Lesley Sims, Holy Names University, 510-436-1405 or email@example.com
Holy Names University Breaks Barriers
Blocking Urban Students from College
OAKLAND, California; June 07, 2011 – Starting this fall Holy Names University (HNU) will guarantee that freshmen high school students (ninth graders) who meet certain conditions and graduate from high school, are already accepted as college freshmen at HNU with a scholarship. Participating high school freshmen will be from the Oakland Unified School District, the West Contra Costa School District and partner schools within the Oakland Catholic Archdiocese.
The HNU “Early Admit Program (EAP)” stipulates that if students take and pass a prescribed list of high school courses, maintain a minimum of a 2.7 grade-point-average (GPA), take advantage of pre-collegiate counseling, and graduate from high school, then they can choose to enter HNU as college students with a minimum scholarship of $9,000. These students will not have to take national standardized tests such as the ACT or SAT.
The President of Holy Names University, Dr. William J. Hynes explains, “We want to eliminate three significant barriers between urban students and their ability to go to college. The first and most inhibiting barrier is the perception that they cannot ever get into college. Second, we wish to mitigate the economic barrier that can block them from going to college by offering a guaranteed scholarship and eliminating the cost and time of the national tests which many educators think are biased against urban students.” Hynes continues, “Because Holy Names University has been breaking down such barriers in Oakland since 1868 – first for women, then for men, and now for a very diverse student body – we have some experience in these matters. That is why half of our students are the first generation in their families to go to college, and why Holy Names consistently rates among the top five small universities in the West for diversity.”
This past fall, the East Bay Community Foundation in Oakland, serving Alameda and Contra Costa Counties, and the CEOs for Cities sponsored a conference that sought concrete ways to raise the graduation rate for all schools in the area by one percent. This alone would add some $20 billion to the local economy. The Foundation’s President and CEO, Nicole Taylor, said, “This HNU program opens a new door for youth in our urban centers to get a college education and gain the increased economic opportunity that goes along with it. We think it’s going to be a game changer.”
Brian O’Rourke, Dean of Admissions and Recruitment at HNU, stated, “How do we change this perception about one’s ability to go to college? We aren’t saying ‘Do this and you will be eligible to apply to college.’ We’re saying, ‘You’re already accepted into a college, now hold up your end of the bargain to stay there! This is yours to lose!’ Because HNU is using the same pre-collegiate list of high school courses that are recommended by the University of California and State University of California systems, as well as many private institutions of higher learning, these successful high school students will also be very attractive prospects to many other schools besides Holy Names.”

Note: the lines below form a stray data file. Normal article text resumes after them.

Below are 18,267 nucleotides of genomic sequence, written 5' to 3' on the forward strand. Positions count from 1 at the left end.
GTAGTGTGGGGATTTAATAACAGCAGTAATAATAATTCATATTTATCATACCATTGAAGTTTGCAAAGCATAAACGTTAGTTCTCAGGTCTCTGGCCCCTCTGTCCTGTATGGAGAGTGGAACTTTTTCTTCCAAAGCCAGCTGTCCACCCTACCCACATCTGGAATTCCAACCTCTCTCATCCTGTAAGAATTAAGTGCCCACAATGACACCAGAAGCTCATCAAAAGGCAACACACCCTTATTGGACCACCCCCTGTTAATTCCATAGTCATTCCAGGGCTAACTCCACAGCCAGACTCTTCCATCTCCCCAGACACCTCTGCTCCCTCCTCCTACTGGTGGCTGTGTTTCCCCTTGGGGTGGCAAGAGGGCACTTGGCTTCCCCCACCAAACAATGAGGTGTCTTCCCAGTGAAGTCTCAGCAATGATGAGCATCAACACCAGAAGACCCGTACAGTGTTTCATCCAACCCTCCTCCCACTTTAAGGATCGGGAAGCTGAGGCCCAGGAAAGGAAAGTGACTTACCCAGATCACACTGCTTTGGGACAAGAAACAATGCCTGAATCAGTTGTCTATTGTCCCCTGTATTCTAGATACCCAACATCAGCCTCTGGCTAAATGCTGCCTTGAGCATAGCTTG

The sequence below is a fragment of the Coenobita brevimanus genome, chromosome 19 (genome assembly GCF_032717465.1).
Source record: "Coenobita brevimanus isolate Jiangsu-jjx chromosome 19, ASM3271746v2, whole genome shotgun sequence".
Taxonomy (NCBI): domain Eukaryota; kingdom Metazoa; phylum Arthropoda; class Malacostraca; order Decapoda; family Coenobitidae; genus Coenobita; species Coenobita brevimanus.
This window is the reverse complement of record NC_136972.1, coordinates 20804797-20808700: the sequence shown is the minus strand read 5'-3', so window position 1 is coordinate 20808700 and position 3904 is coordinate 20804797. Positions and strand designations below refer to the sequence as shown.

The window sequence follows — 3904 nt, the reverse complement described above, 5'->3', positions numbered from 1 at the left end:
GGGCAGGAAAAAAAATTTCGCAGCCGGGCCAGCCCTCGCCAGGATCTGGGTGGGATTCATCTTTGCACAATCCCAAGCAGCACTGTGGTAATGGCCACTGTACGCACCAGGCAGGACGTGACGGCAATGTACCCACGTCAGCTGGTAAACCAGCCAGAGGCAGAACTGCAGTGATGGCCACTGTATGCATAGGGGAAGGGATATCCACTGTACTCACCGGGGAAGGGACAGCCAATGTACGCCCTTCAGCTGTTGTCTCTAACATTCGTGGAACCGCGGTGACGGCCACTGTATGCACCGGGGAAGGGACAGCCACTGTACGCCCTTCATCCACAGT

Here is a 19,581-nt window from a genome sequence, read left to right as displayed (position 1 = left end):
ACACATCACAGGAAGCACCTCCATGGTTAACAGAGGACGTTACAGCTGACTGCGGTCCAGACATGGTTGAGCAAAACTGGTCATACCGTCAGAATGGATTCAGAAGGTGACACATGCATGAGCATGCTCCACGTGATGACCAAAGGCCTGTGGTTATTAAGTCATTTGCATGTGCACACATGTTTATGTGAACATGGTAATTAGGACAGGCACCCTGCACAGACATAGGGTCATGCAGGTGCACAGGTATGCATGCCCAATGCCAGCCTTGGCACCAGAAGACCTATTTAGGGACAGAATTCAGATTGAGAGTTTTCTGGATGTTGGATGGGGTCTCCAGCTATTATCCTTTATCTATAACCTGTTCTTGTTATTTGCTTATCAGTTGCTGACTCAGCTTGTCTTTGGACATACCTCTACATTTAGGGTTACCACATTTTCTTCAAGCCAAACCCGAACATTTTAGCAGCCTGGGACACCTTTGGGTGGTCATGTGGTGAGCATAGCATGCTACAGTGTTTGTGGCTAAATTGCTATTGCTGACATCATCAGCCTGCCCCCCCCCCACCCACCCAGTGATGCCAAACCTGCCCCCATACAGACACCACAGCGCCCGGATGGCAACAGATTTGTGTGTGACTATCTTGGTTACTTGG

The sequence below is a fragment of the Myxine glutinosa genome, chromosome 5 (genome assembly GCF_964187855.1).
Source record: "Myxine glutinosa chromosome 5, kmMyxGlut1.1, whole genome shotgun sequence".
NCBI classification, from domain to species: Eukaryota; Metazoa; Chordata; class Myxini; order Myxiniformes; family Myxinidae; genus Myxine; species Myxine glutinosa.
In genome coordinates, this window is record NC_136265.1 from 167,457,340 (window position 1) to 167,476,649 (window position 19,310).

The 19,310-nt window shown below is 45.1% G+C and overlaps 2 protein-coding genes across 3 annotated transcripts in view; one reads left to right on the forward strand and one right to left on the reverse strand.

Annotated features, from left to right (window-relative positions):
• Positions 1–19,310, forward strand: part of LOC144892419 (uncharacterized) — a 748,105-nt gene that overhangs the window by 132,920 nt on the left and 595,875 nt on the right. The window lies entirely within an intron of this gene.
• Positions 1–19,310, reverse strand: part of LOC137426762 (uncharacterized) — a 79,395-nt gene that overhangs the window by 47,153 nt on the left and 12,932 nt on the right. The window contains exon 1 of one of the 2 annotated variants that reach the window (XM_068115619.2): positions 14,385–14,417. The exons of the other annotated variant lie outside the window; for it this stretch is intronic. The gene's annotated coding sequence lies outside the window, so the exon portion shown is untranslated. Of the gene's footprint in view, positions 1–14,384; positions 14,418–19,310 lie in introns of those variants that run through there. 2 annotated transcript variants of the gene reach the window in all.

O’Rourke adds, “Students who are especially successful in high school, as reflected in a higher GPA or other honors and who demonstrate particular financial need will likely qualify for additional HNU financial aid. Unlike student loans, this financial aid does not have to be paid back. We ask only that students pay us back by helping others to pursue a college education and by making a personal commitment to serve the needs of the community.”
As part of the EAP program, participating high schools’ college and career centers will partner initially with similar HNU counseling efforts to provide college preparatory programming as well as mentoring and tutoring programs. Beginning in the 12th grade, counseling assistance will also be provided for career planning, college searching, and the financial aid application process.
Holy Names University is among the first private universities in the United States offering an EAP. For more information about this program, contact Tammy Dain, 510-436-1368 or firstname.lastname@example.org or visit http://www.hnu.edu/admissions/earlyAdmit.html.
HNU is located on sixty acres in the Oakland Hills at Highway 13 and Redwood Road. Founded in 1868, HNU is a co-educational institution offering more than 25 bachelor’s and master’s degrees and various certificates and credentials.